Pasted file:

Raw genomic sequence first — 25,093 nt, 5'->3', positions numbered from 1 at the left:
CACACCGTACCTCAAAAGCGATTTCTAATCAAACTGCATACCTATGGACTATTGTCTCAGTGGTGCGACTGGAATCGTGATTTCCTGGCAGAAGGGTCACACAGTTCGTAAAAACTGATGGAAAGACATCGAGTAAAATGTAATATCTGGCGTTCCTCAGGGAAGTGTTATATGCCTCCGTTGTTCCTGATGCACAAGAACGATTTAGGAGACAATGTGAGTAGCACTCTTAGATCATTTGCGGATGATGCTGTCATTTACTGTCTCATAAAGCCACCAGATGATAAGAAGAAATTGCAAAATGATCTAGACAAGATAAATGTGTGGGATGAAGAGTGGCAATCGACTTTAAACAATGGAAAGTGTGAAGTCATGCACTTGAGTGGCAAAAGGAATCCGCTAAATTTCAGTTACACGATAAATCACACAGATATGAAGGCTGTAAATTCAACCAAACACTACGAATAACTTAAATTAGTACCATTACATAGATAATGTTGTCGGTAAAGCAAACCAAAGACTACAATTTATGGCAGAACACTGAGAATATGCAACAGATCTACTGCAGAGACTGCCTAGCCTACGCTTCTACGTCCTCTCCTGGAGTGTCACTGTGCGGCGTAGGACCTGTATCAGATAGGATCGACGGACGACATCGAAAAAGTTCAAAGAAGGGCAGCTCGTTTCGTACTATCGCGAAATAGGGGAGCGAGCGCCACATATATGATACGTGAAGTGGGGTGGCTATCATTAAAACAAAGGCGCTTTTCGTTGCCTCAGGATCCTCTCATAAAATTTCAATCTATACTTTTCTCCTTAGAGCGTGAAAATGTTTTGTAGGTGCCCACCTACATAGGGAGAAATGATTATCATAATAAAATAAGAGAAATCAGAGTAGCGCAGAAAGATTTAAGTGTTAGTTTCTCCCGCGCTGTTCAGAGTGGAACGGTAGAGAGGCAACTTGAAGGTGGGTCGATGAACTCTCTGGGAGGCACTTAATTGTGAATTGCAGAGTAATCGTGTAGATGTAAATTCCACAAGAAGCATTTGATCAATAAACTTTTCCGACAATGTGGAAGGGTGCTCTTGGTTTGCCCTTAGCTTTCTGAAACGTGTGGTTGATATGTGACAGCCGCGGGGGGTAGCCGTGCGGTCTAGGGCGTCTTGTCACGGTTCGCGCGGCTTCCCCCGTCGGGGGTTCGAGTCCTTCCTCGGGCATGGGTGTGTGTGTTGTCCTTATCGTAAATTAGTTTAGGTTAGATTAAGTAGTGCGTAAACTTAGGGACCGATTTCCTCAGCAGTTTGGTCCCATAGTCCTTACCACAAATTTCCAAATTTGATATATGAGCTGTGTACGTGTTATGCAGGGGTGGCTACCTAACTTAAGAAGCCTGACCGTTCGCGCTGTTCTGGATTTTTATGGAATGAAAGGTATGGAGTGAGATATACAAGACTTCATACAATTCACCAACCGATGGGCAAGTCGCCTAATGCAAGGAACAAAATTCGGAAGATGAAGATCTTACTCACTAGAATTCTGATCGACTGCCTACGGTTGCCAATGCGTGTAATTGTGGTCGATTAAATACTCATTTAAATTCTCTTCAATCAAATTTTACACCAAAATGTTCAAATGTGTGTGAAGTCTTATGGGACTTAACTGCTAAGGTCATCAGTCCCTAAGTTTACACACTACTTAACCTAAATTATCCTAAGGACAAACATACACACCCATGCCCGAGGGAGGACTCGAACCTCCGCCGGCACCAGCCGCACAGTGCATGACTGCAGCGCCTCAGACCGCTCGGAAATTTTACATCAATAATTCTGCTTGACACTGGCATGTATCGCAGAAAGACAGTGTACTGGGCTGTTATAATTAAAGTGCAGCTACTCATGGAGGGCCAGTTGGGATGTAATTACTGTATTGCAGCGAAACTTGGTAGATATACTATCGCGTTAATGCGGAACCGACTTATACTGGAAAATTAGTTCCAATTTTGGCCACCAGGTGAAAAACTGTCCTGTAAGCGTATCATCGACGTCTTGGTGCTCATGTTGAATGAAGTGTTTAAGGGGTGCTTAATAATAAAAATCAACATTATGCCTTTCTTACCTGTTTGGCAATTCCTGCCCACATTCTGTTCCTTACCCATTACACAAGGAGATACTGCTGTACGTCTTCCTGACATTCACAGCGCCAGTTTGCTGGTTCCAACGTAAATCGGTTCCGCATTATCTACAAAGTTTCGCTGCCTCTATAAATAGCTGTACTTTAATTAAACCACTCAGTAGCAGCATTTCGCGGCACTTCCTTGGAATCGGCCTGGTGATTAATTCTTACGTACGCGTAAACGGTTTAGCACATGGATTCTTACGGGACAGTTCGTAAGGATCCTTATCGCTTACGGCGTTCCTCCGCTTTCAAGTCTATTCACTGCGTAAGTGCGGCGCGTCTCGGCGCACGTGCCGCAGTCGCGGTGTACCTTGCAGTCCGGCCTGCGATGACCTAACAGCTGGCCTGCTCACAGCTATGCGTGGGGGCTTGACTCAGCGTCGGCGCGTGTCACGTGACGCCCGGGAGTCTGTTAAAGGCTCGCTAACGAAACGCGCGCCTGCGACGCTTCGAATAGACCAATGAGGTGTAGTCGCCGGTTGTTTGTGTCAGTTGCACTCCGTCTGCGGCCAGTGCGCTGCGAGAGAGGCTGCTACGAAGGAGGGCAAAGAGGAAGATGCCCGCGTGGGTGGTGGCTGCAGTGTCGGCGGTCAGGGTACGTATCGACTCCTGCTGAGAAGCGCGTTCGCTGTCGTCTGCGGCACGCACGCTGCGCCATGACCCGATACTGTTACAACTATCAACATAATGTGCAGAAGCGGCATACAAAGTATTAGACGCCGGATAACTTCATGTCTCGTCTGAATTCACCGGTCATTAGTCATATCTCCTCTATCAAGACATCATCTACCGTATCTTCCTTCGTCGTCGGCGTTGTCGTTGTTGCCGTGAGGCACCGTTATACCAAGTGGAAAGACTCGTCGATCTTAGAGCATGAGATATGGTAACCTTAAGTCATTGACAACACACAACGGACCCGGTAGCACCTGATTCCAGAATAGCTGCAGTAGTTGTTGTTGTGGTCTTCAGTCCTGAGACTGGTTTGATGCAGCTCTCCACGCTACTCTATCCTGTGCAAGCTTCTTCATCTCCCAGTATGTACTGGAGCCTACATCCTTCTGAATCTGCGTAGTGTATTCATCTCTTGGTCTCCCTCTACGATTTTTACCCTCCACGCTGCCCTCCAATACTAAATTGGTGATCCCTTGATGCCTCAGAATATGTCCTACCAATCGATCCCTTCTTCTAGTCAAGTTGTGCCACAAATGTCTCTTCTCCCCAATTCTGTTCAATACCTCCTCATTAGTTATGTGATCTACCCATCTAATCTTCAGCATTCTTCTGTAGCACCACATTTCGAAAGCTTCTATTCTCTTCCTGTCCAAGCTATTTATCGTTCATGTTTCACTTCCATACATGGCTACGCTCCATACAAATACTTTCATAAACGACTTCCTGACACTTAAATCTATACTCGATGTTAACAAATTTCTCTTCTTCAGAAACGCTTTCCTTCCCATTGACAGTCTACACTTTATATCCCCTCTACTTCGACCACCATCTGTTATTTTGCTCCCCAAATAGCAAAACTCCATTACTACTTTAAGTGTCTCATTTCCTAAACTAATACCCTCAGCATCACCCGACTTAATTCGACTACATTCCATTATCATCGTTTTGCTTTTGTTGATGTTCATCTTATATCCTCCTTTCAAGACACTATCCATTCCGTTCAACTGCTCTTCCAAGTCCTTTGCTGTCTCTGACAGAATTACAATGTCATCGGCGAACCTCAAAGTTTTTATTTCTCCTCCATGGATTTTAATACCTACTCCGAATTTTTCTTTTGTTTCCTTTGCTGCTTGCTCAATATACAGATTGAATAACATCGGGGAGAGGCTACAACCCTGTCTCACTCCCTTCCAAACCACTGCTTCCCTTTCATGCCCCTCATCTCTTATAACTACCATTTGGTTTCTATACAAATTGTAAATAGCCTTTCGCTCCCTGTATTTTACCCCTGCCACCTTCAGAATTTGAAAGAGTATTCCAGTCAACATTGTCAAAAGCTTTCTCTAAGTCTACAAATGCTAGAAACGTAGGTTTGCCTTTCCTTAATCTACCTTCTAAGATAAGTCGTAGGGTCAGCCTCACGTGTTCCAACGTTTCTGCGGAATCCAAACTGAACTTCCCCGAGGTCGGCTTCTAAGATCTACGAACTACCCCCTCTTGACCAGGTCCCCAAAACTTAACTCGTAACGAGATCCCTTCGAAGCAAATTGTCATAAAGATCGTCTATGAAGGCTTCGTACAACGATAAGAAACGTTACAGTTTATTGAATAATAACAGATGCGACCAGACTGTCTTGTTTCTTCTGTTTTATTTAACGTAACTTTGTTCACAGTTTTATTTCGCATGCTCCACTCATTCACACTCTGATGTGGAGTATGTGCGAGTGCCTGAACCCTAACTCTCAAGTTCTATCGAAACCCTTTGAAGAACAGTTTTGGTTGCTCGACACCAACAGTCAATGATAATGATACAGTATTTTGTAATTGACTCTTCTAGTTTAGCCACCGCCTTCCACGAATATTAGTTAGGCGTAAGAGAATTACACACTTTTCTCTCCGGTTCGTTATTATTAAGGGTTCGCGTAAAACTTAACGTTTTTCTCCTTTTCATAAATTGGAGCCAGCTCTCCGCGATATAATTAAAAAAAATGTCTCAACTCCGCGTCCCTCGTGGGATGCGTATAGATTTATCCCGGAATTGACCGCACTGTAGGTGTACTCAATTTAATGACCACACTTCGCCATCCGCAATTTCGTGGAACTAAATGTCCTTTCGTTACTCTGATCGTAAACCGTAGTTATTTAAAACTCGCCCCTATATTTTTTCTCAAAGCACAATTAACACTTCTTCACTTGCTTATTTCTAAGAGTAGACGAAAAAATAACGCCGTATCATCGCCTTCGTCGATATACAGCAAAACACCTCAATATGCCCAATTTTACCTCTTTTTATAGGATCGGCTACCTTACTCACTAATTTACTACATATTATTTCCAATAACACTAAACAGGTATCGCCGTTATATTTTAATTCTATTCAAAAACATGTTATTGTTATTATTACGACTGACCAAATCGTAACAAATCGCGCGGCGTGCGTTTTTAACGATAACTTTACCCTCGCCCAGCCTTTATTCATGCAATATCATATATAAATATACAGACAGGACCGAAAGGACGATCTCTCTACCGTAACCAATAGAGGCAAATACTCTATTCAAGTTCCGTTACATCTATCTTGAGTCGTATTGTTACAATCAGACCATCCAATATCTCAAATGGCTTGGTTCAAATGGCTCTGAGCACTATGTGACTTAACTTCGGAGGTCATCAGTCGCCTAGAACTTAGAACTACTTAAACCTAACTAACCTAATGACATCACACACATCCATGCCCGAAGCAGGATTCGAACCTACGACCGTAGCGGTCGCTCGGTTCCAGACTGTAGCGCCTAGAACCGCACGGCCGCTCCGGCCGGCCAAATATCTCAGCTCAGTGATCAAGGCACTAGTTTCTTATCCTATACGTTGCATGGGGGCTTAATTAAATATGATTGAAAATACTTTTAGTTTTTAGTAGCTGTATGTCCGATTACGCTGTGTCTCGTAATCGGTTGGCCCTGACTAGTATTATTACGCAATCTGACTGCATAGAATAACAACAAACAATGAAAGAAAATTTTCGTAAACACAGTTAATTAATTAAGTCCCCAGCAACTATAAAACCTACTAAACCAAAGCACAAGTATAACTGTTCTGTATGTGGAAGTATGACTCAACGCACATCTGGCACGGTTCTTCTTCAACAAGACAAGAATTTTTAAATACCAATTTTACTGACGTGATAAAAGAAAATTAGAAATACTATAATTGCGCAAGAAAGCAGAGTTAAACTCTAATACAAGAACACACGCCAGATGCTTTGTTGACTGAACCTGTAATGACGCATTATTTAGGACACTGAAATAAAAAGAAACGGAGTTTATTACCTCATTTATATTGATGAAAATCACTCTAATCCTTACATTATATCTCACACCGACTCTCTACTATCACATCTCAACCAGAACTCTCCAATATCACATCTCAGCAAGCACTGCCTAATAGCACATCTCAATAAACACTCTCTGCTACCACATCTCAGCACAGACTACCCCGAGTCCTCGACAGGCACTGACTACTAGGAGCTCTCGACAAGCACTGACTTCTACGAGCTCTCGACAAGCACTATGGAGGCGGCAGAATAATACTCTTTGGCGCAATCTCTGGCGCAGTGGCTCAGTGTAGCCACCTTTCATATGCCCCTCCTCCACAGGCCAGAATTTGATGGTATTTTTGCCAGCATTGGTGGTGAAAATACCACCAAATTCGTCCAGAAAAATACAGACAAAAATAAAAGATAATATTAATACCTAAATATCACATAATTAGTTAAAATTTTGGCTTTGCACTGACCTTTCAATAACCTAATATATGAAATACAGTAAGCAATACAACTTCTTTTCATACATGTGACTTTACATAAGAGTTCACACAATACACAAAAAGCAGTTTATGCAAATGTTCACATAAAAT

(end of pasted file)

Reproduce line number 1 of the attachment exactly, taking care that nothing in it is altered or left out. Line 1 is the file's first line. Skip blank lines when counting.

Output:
Raw genomic sequence first — 25,093 nt, 5'->3', positions numbered from 1 at the left: